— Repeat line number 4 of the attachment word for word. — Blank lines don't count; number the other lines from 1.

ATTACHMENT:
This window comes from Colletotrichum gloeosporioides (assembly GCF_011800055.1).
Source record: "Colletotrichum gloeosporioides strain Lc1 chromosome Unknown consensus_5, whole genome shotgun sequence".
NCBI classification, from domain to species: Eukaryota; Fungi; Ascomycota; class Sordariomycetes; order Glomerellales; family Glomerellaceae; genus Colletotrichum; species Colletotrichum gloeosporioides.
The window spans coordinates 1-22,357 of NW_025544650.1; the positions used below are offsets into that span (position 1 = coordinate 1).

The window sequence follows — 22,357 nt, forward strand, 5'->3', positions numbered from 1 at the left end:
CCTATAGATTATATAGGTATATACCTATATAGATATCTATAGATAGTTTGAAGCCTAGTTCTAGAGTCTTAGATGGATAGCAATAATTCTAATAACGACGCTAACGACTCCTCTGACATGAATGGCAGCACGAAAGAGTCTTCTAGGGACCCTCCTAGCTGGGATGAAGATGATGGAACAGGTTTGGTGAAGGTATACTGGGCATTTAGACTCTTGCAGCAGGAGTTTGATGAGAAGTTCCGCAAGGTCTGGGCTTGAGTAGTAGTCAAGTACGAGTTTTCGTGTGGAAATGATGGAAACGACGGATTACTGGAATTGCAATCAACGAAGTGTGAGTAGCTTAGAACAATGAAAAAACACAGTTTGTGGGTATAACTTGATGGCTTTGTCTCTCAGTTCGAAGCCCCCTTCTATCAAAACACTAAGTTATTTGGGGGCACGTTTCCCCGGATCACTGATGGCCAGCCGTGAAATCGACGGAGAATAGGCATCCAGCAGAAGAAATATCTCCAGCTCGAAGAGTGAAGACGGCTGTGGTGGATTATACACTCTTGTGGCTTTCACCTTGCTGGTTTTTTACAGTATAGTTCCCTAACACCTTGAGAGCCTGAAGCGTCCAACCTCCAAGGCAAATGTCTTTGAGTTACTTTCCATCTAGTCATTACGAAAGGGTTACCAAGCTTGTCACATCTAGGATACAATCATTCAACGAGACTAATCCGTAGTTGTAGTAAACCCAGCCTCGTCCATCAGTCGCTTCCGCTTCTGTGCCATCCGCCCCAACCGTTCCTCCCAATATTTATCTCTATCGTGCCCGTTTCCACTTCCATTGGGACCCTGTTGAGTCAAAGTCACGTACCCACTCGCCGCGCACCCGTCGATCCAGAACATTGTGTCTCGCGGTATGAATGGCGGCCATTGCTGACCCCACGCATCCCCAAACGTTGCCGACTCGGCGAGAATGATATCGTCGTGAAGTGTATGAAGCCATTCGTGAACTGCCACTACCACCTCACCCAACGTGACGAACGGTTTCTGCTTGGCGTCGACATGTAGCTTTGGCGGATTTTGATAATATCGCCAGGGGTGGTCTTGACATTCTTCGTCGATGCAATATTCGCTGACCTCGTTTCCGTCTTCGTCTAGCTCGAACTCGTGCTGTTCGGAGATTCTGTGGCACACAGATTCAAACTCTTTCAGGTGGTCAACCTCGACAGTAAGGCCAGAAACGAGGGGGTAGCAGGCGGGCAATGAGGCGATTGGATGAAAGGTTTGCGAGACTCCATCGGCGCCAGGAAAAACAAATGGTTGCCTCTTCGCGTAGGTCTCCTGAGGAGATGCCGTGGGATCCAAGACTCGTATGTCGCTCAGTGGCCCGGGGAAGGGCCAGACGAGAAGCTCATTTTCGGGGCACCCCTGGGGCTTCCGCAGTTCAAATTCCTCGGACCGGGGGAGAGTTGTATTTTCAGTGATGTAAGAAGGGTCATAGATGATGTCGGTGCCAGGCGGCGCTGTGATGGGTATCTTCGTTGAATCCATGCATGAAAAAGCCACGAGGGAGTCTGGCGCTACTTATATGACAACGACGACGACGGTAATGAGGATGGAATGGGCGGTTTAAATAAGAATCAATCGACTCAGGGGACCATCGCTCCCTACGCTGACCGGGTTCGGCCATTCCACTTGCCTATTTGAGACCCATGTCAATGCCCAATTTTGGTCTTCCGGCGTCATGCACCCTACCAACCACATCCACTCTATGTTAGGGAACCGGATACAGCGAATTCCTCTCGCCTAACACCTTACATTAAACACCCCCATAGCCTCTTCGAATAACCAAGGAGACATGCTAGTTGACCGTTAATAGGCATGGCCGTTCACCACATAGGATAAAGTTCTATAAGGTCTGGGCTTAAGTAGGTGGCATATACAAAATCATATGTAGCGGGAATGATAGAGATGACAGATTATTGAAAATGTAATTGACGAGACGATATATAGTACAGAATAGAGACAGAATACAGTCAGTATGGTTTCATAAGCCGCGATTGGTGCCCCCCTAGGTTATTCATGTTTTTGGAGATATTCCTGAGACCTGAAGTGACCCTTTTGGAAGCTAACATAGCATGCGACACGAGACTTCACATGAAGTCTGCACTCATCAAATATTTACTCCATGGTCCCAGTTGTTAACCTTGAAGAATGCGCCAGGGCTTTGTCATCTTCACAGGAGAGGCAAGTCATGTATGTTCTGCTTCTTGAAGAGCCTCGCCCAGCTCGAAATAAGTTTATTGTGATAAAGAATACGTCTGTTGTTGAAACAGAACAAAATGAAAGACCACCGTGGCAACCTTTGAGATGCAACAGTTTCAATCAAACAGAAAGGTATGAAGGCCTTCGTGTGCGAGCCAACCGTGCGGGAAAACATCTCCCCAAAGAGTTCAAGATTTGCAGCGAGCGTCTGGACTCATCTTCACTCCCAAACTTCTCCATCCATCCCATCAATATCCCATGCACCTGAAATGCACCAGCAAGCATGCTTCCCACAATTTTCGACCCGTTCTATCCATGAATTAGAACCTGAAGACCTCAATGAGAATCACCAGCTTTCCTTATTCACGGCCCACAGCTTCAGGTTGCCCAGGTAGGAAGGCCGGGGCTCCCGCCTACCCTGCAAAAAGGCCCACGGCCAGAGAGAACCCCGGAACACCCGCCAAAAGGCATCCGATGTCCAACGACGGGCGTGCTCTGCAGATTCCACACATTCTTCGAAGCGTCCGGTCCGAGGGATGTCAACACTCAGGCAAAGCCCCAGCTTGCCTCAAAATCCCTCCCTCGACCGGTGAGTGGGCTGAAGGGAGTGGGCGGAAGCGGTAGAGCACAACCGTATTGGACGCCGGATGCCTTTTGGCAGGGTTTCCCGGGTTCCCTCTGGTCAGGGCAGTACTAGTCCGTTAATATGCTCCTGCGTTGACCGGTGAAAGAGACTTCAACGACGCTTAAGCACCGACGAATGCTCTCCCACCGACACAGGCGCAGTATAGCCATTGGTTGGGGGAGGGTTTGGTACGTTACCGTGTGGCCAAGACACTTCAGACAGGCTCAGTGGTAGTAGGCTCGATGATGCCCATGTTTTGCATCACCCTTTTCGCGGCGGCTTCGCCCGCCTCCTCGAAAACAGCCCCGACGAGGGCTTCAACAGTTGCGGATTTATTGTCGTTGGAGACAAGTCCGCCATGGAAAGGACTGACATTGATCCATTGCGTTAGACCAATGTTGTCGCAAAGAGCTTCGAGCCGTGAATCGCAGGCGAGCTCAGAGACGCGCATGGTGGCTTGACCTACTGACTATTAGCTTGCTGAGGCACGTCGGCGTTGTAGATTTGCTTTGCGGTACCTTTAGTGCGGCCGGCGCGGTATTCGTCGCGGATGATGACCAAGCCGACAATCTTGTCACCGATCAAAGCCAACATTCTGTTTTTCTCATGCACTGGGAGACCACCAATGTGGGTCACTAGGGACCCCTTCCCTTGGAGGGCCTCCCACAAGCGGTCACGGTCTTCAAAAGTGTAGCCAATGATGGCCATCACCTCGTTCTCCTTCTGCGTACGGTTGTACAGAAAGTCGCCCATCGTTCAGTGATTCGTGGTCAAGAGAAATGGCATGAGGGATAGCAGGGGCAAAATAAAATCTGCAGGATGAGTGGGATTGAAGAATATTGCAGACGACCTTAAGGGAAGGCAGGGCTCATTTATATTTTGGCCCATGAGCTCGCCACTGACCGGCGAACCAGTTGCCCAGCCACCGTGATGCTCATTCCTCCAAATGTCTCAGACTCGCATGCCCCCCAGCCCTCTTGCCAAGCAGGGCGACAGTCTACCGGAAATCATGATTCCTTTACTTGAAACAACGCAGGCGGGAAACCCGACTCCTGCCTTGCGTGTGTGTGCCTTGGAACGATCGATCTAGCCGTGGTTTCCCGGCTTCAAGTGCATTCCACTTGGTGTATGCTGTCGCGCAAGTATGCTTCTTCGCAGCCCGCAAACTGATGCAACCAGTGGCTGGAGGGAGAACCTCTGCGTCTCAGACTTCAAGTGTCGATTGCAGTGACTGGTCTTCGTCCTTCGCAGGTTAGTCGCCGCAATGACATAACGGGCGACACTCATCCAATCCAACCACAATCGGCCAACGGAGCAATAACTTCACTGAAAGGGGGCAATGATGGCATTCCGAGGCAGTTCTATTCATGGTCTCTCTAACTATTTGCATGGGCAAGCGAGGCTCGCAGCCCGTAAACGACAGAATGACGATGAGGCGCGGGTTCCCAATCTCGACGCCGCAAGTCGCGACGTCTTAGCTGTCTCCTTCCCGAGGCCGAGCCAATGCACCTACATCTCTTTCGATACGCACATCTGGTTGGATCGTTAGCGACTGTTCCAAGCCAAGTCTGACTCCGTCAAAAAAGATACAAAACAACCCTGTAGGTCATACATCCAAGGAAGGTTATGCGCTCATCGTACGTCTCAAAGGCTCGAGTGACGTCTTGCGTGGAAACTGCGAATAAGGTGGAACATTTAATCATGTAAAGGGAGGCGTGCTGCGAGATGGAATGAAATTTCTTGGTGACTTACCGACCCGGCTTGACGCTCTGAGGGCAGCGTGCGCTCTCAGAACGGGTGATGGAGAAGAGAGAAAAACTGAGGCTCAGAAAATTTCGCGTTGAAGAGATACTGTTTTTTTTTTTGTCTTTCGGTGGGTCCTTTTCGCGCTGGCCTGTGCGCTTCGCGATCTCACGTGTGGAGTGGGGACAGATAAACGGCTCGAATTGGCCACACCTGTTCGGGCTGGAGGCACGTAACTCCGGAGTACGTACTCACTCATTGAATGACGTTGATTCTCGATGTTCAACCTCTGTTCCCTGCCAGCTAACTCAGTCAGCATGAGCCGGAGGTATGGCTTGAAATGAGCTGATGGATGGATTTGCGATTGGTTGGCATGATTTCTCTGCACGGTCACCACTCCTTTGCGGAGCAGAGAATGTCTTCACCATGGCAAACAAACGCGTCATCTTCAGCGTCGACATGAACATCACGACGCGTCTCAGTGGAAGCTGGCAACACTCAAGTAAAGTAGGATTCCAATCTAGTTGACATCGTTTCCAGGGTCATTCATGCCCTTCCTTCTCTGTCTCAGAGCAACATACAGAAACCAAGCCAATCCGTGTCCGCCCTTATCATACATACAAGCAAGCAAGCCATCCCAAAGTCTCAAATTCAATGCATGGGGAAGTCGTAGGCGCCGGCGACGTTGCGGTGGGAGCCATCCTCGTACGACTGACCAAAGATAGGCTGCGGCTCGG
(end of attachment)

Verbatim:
The window spans coordinates 1-22,357 of NW_025544650.1; the positions used below are offsets into that span (position 1 = coordinate 1).